Children with complex communication needs (CCN) often continue to experience educational and social barriers even after they have received appropriate augmentative and alternative communication (AAC) systems.

It is known that in interactions involving people who use AAC the naturally speaking partner tends to be dominant and take the lead, usually by asking a lot of direct questions. Children who use AAC often have limited opportunities to initiate new topics of conversation instructions and the majority of interactions are with adults not peers.

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Communication Opportunities for Elementary School Students who use Augmentative and Alternative Communication (short summary)

Children with complex communication needs (CCN) often continue to experience educational and social barriers even after they have received appropriate augmentative and alternative communication (AAC) systems.

It is known that in interactions involving people who use AAC the naturally speaking partner tends to be dominant and take the lead, usually by asking a lot of direct questions. Children who use AAC often have limited opportunities to initiate new topics of conversation instructions and the majority of interactions are with adults not peers.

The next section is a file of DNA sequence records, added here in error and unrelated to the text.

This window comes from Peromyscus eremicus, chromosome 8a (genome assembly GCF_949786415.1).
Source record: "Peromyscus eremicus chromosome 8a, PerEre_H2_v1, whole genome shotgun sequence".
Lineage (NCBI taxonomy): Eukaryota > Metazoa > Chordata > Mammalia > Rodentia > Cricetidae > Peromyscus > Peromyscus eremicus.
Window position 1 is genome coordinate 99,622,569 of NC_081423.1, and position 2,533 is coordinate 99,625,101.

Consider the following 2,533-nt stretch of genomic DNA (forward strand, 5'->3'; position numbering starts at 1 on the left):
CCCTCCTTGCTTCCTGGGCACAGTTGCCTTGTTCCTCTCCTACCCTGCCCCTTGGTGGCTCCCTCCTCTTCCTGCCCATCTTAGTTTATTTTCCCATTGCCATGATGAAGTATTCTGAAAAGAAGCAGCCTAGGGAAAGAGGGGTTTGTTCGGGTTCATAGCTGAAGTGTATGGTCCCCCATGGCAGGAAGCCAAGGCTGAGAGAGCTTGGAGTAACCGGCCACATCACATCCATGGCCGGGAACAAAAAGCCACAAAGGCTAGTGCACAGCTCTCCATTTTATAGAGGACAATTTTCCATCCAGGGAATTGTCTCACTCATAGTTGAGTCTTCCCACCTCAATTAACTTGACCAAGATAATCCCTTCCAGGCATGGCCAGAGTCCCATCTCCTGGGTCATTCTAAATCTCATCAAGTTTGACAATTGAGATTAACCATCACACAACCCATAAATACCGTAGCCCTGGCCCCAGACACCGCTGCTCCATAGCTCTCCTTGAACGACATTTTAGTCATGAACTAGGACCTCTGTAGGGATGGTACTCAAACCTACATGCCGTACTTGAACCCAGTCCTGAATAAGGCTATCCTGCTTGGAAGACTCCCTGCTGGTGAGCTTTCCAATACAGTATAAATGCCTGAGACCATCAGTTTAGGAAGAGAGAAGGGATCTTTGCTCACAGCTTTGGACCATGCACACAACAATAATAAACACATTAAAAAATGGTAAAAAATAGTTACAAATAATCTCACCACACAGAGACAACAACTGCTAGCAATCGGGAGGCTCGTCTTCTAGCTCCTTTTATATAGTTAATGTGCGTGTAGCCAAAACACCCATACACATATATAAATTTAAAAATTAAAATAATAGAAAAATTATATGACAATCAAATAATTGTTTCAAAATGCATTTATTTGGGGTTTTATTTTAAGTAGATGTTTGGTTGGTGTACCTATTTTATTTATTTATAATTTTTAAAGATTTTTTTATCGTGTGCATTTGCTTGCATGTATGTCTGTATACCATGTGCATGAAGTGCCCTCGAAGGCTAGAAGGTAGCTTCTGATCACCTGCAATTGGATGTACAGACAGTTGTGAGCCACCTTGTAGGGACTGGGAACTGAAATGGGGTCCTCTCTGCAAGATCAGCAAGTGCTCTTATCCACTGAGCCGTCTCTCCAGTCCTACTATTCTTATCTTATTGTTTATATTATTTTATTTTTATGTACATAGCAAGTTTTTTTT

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Communication Opportunities for Elementary School Students who use Augmentative and Alternative Communication (short summary)

Children with complex communication needs (CCN) often continue to experience educational and social barriers even after they have received appropriate augmentative and alternative communication (AAC) systems.

It is known that in interactions involving people who use AAC the naturally speaking partner tends to be dominant and take the lead, usually by asking a lot of direct questions. Children who use AAC often have limited opportunities to initiate new topics of conversation instructions and the majority of interactions are with adults not peers.

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The Vocabulary of Beginning Writers: Implications for Children with Complex Communication Needs (summary)

 
The
Vocabulary
 
of
Young
Writers:
Implications
 
for
Children
 
with
 
CCN

Background

This study explored vocabulary used in typical written language development and whether knowledge about this could be applied to developing vocabulary sets for children with complex communication needs (CCN).

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The Vocabulary of Beginning Writers: Implications for Children with Complex Communication Needs (short summary)

 
The
Vocabulary
 
of
Young
Writers:
Implications
 
for
Children
 
with
 
CCN

This study investigated the vocabulary used in the self-selected writing of typically developing young school age children in USA and New Zealand and considered whether the information gathered could be beneficial in selecting vocabulary available on augmentative and alternative communication (AAC) systems to support the development of writing for children with complex communication needs (CCN).

It was found that a small core vocabulary accounted for a large percentage of the written work and this was largely grammatical words.